Sonos Designed Its New Store To Feel–And Sound–Like Your Home

Sonos is moving into retail with a shop in SoHo that is as much about marketing and R&D as it is about selling smart speakers.


There’s something very weird about the empty store I’m standing in. It’s not that it’s nearly abandoned (in the middle of the bustling SoHo neighborhood in New York, no less) or that the finishing touches are still being fine-tuned in front of me. What’s strange is that it hasn’t existed until now.


That’s because Sonos, the high-fidelity smart speaker company opening this sleek, Apple-esque shop on Greene Street in SoHo, sells products that you need to experience to fully understand. When the Sonos store officially opens its doors on July 19, the Santa Barbara-based company is hoping that all this extra overhead and effort pays off in exactly that fashion: convincing people that spending several hundred dollars on a smart speaker system is worth it.

“It’s a very unusual experience,” says Dmitri Siegel, vice president of global brand and executive creative director for Sonos. “We’ve devoted almost all of the floor plan to these listening rooms. You’ll be able to go in there with whoever you come in with, and we’re going to leave you alone and let you listen to music.”

For the unfamiliar, Sonos makes a handful of different Wi-Fi-connected, high-fidelity speakers that can be linked together to create an immersive, multi-room listening experience. It’s sort of like your friend’s portable Bluetooth speaker, but without the portability or the Bluetooth. Instead, Sonos is designed to be used in the home or office and relies on Wi-Fi (along with its own proprietary smartphone software) to pump music throughout whichever parts of the building you’ve decided should have a soundtrack. One can start simple with the compact $200 Play:1 speaker, splurge for the higher-power Play:3, Play:5, or their home theater sound bar. Or hey, go crazy, and drop a few grand and string a bunch of them together. YOLO.

While it’s possible to hear a Sonos speaker in a store like Best Buy or Target, it doesn’t quite capture anything resembling the experience you would have at home, because until something truly borderline apocalyptic happens, you don’t live inside an abandoned big-box retail store. The shape and acoustics of your home are very, very different from that of a Target.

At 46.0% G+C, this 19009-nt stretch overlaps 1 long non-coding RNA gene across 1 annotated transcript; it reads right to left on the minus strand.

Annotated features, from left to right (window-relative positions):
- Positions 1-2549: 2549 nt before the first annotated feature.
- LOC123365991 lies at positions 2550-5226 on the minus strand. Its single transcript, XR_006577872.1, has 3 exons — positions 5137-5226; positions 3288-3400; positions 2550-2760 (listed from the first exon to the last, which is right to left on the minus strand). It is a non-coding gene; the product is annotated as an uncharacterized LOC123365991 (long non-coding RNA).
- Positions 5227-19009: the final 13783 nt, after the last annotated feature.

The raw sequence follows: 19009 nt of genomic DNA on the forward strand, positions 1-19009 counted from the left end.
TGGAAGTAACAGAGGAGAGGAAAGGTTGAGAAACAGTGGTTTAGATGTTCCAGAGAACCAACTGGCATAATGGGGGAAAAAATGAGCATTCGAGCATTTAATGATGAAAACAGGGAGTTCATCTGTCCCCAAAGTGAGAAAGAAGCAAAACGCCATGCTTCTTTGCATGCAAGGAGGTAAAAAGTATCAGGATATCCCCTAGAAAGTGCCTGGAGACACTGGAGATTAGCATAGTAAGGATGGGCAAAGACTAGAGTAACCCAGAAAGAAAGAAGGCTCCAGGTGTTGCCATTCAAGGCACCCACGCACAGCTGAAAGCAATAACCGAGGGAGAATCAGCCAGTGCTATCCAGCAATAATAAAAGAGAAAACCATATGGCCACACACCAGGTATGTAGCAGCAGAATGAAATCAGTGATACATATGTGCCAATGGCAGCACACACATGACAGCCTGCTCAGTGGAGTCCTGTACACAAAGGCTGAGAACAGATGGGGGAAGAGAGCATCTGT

For that reason, Siegel and the Sonos team, with some outside help, designed a space that is made to feel–and sound–more like a home than a store. Indeed, when you walk into the fairly minimalist, two-story retail space, you won’t see a row of cash registers with lines of people flowing from them. Instead, after walking by the enormous portrait of famed record producer (and Sonos board member) Rick Rubin on the wall, you’ll see a row of seven listening rooms, each one sonically isolated from the outside world with a steel-framed door made of thick, beveled glass. Inside each of the rooms–which are separated from one another by multiple layers of acoustic sheet rock–are comfortable furniture, bookshelves, knickknacks, and design details meant to make prospective customers feel right at home, even if most of us don’t live in homes that look like we went on a high-end Etsy shopping spree with an interior design snob. Oh, and there are speakers, of course.


After a brief introductory video, visitors are encouraged to play around with the Sonos software and queue up the music they love, alternating between different combinations of speakers to hear what each sounds like. And the team has gone to great lengths to ensure the results are as pleasing as possible. These rooms have been acoustically designed with, for instance, walls that absorb and reflect sound in just the right way. Even the books are placed strategically–some of them with the spines facing inward on the shelf–to squeeze every last drop of potential sound quality from the rooms. Sonos’s “sound experience leader” Giles Martin–the record producer best known for taking up the mantle from his famous father, George Martin, in remastering The Beatles’ music–worked closely with Hilmar Lehnert, the company’s head audio engineer, to translate the physical details of each room into the best possible sonic results.